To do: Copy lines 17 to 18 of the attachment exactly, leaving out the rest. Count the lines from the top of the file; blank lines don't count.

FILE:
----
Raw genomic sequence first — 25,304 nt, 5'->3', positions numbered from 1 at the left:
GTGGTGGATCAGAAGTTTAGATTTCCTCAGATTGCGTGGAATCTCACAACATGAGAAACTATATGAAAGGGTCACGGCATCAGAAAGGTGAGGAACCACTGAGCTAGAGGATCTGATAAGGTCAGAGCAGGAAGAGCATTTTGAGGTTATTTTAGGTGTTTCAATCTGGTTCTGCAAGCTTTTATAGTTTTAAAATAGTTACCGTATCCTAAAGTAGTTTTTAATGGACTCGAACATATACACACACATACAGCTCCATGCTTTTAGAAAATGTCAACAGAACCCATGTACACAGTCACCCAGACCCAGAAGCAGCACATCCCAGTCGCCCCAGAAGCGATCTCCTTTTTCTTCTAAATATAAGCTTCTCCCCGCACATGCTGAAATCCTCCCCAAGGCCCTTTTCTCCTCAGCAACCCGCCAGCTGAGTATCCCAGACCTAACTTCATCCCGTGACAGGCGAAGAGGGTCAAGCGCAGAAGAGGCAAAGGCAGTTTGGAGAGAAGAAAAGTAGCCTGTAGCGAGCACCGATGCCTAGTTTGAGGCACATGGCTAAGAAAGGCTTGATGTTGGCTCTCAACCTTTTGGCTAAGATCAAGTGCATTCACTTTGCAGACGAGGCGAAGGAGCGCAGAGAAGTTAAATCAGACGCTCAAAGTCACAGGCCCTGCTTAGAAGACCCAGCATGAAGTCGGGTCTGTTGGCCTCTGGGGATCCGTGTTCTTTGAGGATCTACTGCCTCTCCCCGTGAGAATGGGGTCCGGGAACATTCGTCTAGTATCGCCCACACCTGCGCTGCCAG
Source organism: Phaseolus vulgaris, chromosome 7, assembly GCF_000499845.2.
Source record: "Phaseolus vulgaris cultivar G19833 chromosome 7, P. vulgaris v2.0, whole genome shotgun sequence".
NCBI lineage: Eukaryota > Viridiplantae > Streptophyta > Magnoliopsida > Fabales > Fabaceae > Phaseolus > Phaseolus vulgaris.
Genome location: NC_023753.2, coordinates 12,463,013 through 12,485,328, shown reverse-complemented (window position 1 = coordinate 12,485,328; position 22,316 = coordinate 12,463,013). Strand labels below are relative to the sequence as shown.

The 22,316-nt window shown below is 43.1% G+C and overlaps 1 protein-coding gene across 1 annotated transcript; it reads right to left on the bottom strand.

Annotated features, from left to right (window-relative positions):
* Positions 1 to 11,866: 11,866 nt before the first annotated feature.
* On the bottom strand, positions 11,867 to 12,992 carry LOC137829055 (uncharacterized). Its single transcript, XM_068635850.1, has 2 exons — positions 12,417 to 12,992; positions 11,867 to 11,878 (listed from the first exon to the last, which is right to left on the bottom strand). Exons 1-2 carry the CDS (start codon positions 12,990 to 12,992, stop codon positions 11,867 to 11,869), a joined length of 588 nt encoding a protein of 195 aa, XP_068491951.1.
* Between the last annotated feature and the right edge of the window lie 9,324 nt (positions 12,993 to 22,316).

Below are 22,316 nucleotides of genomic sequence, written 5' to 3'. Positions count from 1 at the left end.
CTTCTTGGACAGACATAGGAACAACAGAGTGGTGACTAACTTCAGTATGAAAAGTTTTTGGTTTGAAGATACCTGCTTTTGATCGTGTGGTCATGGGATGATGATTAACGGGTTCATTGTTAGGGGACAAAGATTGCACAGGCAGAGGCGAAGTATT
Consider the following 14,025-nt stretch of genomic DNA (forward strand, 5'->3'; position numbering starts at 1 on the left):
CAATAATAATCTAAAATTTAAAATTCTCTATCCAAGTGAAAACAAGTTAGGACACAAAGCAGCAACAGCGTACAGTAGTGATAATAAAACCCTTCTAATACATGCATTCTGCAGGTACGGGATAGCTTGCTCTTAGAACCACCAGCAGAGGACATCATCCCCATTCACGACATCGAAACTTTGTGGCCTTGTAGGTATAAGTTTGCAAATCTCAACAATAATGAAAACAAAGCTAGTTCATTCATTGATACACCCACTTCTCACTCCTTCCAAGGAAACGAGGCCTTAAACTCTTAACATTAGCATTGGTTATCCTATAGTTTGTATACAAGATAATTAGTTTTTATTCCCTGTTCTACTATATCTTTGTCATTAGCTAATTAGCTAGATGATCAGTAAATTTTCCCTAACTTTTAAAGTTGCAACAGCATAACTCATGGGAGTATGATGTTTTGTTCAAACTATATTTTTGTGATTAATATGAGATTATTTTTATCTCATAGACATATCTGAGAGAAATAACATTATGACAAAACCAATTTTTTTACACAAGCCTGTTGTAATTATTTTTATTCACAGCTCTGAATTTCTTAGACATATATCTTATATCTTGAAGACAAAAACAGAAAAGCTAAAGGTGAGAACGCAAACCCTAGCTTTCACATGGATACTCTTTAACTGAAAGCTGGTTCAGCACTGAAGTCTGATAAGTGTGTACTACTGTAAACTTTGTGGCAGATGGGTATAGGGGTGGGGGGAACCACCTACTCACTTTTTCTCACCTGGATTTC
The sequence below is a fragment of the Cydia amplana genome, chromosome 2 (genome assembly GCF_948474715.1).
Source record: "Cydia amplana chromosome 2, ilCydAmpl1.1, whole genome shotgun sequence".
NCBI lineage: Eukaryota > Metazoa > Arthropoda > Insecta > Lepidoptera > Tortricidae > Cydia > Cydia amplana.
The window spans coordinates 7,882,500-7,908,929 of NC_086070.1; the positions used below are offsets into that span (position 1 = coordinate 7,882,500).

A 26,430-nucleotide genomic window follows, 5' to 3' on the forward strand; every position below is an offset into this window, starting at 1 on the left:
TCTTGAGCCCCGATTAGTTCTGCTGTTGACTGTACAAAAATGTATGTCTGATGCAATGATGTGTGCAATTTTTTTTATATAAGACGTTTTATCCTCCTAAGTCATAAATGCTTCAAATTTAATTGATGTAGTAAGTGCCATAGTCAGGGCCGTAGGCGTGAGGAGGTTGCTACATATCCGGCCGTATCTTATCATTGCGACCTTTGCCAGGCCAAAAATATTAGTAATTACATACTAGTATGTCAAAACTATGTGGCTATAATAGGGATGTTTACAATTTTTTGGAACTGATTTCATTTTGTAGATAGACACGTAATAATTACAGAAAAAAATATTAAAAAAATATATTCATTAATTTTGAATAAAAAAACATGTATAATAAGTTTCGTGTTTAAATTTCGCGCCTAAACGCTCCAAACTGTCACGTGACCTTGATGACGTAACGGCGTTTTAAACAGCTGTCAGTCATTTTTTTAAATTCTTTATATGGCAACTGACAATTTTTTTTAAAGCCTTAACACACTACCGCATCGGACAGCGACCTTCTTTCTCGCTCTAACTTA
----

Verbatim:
Source record: "Cydia amplana chromosome 2, ilCydAmpl1.1, whole genome shotgun sequence".
NCBI lineage: Eukaryota > Metazoa > Arthropoda > Insecta > Lepidoptera > Tortricidae > Cydia > Cydia amplana.